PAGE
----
Nostalgia beckons: ’90s fashion brands and their comebacks

From Birkenstocks and Champion to Converse and Fila

Y2K aesthetics show no sign of slowing down as a Gen Z trend, with people on social media platforms embracing and dissecting ’80s, ’90s and 2000s fashion as a source of inspiration for new outfits. Who knew that the clothes that millennials and Gen X wore in middle and high school would come back, and in such inventive ways? With this piece MediaCat Magazine’s Andrea Buzzi explores a few brands that have caught her eye in recent times, and what they’ve done to remain relevant.


The most ‘comfortable ugly’ sandals are back. Birkenstock is a German footwear brand that was founded in 1774. The company originally produced orthopaedic shoes, but in the ’60s their sandals started to become popular among the hippie and counterculture movements. In recent years the brand made a smart move, which was to partner with high-end designers (and focus on sustainability) to create limited-edition collaborations, like the ones with Valentino and Rick Owens. These colourful models are now popular on Instagram, and worn on the feet of all fashionistas.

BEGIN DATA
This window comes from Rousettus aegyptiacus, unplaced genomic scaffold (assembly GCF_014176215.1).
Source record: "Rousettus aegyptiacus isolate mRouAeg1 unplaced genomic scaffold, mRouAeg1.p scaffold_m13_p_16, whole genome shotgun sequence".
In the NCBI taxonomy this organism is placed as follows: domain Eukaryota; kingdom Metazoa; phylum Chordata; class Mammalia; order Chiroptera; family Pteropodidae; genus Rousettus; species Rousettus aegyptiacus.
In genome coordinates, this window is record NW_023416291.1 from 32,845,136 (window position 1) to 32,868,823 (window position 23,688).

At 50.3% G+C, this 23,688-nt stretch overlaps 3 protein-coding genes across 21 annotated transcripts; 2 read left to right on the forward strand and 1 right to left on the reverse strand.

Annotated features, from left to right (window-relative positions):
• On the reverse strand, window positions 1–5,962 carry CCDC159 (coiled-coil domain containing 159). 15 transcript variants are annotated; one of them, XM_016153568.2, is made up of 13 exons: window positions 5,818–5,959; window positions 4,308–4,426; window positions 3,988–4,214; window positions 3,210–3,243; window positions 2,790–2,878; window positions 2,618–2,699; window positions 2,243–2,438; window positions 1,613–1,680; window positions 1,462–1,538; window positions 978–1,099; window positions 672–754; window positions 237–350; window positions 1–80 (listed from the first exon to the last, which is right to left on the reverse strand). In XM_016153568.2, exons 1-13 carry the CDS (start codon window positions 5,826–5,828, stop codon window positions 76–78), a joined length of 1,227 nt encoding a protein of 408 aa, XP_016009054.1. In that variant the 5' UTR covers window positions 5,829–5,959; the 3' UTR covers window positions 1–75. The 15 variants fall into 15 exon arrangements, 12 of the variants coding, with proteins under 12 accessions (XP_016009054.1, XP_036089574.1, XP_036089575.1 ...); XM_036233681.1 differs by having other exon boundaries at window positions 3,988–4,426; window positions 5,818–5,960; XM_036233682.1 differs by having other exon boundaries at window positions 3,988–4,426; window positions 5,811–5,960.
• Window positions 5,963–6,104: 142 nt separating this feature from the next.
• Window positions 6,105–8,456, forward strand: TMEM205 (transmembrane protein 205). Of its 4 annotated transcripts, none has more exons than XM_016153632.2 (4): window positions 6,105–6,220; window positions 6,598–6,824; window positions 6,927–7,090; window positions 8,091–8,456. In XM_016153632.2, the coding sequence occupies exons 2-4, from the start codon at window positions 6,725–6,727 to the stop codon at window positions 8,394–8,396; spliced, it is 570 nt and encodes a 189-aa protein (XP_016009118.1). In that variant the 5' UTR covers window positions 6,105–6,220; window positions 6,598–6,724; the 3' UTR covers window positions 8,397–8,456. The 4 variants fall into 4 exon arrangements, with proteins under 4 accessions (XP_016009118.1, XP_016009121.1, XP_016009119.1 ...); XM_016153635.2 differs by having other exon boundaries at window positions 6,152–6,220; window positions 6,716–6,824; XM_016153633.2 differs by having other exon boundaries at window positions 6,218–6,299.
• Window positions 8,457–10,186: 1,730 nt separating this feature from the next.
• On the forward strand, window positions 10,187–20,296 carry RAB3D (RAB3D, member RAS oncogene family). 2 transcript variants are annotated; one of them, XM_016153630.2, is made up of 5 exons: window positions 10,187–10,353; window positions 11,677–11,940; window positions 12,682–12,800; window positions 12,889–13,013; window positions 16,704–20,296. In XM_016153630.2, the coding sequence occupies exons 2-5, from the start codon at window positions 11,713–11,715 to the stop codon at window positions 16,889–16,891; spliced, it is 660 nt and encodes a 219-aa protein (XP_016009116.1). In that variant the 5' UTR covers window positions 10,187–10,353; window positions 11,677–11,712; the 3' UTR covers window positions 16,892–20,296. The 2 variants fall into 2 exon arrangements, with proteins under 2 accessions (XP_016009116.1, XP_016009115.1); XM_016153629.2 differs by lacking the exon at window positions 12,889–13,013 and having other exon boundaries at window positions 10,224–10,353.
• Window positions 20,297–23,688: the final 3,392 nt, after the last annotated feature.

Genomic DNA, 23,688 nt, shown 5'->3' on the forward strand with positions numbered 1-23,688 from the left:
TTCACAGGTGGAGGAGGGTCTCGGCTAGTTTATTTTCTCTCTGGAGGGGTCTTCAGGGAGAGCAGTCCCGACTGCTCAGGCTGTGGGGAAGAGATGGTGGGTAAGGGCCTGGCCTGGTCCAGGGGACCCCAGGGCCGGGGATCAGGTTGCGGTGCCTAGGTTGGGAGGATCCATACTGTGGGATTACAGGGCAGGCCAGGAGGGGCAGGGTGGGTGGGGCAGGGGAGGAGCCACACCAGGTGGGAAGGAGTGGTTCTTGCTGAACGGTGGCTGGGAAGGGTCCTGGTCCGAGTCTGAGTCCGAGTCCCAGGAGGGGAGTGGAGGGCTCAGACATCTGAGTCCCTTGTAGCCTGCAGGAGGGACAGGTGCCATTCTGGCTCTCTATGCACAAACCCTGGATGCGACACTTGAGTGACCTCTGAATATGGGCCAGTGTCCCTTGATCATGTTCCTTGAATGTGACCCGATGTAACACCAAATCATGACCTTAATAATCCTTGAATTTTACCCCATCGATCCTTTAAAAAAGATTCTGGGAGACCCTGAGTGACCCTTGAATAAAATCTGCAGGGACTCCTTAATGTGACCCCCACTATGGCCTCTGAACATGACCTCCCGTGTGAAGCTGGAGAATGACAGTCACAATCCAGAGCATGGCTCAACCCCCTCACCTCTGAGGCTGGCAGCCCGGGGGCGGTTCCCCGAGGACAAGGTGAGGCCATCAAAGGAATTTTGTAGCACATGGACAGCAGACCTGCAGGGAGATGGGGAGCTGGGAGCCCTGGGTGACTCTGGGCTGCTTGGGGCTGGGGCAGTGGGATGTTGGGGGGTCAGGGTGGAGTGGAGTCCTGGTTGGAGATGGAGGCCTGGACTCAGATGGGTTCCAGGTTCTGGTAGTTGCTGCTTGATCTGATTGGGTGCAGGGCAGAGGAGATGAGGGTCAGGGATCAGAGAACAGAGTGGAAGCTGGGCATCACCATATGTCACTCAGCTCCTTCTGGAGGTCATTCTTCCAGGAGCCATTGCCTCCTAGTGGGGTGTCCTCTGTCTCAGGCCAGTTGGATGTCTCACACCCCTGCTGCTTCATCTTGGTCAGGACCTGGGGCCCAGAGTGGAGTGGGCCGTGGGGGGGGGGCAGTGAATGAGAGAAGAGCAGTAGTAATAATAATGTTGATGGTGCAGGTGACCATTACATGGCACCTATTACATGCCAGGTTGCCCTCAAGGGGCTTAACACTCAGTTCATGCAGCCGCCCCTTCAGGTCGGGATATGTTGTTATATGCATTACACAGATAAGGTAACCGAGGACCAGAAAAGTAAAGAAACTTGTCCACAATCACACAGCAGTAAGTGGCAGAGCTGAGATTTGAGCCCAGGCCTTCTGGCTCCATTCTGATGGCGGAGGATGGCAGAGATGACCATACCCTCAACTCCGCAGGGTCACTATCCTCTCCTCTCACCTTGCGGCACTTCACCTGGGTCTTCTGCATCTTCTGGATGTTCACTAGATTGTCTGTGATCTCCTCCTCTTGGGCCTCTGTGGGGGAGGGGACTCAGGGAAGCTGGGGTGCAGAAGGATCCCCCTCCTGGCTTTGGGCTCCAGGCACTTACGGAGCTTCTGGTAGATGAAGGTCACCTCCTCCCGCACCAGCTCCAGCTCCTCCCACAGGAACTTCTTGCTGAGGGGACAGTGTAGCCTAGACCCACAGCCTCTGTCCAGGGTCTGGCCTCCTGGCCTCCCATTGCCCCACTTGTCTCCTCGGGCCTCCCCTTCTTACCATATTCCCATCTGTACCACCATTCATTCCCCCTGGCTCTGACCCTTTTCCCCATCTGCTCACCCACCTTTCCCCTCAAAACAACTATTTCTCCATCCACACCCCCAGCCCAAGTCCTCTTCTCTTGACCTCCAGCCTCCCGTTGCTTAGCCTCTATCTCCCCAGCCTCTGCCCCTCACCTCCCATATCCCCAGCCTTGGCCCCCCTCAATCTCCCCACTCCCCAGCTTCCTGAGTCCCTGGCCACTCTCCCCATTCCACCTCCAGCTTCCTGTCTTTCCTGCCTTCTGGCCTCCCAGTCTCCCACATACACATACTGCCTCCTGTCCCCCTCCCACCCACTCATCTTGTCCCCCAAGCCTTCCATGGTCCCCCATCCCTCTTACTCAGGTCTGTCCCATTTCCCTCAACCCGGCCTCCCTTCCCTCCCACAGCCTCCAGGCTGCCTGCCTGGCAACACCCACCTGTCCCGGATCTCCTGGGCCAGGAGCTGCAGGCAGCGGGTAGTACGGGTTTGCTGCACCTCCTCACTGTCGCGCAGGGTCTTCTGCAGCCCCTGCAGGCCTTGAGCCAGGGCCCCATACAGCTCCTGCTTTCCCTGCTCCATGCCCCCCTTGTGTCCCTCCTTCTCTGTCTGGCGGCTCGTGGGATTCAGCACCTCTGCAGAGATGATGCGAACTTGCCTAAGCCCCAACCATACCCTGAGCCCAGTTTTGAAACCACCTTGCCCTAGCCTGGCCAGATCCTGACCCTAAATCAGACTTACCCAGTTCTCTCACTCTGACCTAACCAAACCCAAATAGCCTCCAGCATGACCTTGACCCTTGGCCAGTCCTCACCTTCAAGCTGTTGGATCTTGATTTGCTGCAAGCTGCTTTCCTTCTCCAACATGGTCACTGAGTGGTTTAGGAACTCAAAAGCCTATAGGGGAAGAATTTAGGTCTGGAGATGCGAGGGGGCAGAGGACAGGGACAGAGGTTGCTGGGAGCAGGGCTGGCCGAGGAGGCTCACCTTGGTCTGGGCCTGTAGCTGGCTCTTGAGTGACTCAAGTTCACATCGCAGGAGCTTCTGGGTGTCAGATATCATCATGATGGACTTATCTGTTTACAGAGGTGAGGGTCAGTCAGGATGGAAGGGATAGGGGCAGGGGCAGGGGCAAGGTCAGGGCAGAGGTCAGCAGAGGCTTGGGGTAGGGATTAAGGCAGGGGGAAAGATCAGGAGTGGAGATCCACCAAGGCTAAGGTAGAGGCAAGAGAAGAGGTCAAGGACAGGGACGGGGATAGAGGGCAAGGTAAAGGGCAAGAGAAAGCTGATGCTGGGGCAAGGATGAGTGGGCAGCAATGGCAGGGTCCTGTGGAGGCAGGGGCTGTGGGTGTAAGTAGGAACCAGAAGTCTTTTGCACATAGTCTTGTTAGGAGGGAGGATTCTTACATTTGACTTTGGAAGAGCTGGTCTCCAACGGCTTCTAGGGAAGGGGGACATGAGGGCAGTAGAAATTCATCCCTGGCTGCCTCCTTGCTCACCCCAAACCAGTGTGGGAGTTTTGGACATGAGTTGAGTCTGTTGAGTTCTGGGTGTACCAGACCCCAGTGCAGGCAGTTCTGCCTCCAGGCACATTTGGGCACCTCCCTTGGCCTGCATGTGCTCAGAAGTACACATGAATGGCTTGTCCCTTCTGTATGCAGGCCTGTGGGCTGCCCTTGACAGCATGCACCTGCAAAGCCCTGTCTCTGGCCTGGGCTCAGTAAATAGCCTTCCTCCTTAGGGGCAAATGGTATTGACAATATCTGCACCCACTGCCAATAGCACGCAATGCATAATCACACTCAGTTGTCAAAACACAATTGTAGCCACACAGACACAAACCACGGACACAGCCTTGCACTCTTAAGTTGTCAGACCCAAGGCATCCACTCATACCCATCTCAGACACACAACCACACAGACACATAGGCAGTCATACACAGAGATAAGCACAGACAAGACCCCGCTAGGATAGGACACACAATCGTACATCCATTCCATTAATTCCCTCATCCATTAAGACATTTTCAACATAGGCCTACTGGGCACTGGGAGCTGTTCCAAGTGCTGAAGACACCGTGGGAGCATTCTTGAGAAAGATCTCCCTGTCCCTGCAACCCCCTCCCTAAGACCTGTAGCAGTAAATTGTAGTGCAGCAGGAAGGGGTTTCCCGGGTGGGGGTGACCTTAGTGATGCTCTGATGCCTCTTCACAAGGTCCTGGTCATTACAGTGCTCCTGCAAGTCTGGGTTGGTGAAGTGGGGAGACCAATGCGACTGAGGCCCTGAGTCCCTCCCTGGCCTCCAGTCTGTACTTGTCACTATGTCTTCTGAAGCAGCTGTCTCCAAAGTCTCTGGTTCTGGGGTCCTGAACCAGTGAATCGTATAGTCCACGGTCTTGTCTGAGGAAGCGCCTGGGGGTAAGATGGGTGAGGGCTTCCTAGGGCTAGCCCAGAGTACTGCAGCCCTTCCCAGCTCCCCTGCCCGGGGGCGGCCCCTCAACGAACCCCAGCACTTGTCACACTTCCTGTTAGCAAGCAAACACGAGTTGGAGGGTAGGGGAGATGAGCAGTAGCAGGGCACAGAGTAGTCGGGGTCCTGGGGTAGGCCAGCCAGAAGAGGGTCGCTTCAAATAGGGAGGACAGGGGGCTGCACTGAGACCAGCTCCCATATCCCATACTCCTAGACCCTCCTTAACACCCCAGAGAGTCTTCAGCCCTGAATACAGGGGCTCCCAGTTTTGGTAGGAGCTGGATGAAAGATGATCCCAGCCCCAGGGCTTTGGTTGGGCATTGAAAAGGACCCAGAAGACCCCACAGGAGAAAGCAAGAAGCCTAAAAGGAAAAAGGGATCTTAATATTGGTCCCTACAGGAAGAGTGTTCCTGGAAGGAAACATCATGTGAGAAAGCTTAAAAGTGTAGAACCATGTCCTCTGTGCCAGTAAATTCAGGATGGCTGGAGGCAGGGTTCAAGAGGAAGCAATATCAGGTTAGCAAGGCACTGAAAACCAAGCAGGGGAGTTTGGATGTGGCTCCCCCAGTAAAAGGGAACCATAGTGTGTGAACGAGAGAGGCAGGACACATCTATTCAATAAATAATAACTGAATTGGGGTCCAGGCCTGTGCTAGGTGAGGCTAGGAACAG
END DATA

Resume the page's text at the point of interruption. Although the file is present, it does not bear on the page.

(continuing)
Champion were founded in 1919 and went onto to become a staple of ’90s fashion, perhaps in part because they were the official outfitter for all 27 teams in the NBA during that time. And thanks to the resurgence of ’90s and 2000s sportswear, the brand’s comfortable and sporty clothes have become popular with Gen Z. Champion have also had some intriguing partnerships, like one with the luxury Swiss brand, Vetements, which added prestige. They’ve also, intriguingly, collaborated with Super Mario Bros., Stranger Things, Harley-Davidson and Beastie Boys.

Champion x Beastie Boys


Founded in 1917, Converse is a classic brand that’s never really gone away, but it has certainly experienced ups and downs over the years. In the ’90s, Converse sneakers were a symbol of grunge culture but competition became fierce… until a competitor, Nike, stepped in and bought the company in 2003. Under new leadership, Converse embraced its old skool style. Their ‘Forever Chuck’ campaign (below) is an achingly cool example of them leaning into their heritage, but in a modern way.